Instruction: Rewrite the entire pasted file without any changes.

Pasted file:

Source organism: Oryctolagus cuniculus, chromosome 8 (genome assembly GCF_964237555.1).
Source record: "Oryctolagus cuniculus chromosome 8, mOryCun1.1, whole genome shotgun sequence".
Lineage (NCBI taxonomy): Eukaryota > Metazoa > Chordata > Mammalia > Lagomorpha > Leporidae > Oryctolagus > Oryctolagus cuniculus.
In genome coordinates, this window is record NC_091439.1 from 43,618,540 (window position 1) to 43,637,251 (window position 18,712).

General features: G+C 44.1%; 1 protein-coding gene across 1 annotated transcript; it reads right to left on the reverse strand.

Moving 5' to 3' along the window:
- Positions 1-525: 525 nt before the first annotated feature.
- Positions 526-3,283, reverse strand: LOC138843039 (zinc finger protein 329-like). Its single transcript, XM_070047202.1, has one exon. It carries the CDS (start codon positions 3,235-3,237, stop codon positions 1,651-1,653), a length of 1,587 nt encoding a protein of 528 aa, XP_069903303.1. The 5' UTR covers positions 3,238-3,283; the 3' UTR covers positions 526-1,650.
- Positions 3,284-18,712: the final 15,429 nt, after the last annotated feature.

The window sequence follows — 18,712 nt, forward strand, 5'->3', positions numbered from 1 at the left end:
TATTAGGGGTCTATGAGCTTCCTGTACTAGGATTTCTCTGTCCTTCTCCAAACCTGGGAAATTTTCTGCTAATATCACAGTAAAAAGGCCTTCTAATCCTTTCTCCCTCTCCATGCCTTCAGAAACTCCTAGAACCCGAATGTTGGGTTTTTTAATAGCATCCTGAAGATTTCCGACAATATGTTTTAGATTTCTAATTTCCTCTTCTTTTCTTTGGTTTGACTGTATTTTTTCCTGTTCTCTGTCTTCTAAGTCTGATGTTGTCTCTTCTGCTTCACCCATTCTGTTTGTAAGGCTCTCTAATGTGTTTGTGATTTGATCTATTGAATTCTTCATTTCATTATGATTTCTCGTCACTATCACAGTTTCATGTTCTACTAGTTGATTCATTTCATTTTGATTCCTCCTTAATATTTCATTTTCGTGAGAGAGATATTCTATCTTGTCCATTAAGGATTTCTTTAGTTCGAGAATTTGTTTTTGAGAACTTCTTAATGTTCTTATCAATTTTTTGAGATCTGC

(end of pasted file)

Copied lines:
Source organism: Oryctolagus cuniculus, chromosome 8 (genome assembly GCF_964237555.1).
Source record: "Oryctolagus cuniculus chromosome 8, mOryCun1.1, whole genome shotgun sequence".
Lineage (NCBI taxonomy): Eukaryota > Metazoa > Chordata > Mammalia > Lagomorpha > Leporidae > Oryctolagus > Oryctolagus cuniculus.
In genome coordinates, this window is record NC_091439.1 from 43,618,540 (window position 1) to 43,637,251 (window position 18,712).

General features: G+C 44.1%; 1 protein-coding gene across 1 annotated transcript; it reads right to left on the reverse strand.

Moving 5' to 3' along the window:
- Positions 1-525: 525 nt before the first annotated feature.
- Positions 526-3,283, reverse strand: LOC138843039 (zinc finger protein 329-like). Its single transcript, XM_070047202.1, has one exon. It carries the CDS (start codon positions 3,235-3,237, stop codon positions 1,651-1,653), a length of 1,587 nt encoding a protein of 528 aa, XP_069903303.1. The 5' UTR covers positions 3,238-3,283; the 3' UTR covers positions 526-1,650.
- Positions 3,284-18,712: the final 15,429 nt, after the last annotated feature.

The window sequence follows — 18,712 nt, forward strand, 5'->3', positions numbered from 1 at the left end:
TATTAGGGGTCTATGAGCTTCCTGTACTAGGATTTCTCTGTCCTTCTCCAAACCTGGGAAATTTTCTGCTAATATCACAGTAAAAAGGCCTTCTAATCCTTTCTCCCTCTCCATGCCTTCAGAAACTCCTAGAACCCGAATGTTGGGTTTTTTAATAGCATCCTGAAGATTTCCGACAATATGTTTTAGATTTCTAATTTCCTCTTCTTTTCTTTGGTTTGACTGTATTTTTTCCTGTTCTCTGTCTTCTAAGTCTGATGTTGTCTCTTCTGCTTCACCCATTCTGTTTGTAAGGCTCTCTAATGTGTTTGTGATTTGATCTATTGAATTCTTCATTTCATTATGATTTCTCGTCACTATCACAGTTTCATGTTCTACTAGTTGATTCATTTCATTTTGATTCCTCCTTAATATTTCATTTTCGTGAGAGAGATATTCTATCTTGTCCATTAAGGATTTCTTTAGTTCGAGAATTTGTTTTTGAGAACTTCTTAATGTTCTTATCAATTTTTTGAGATCTGC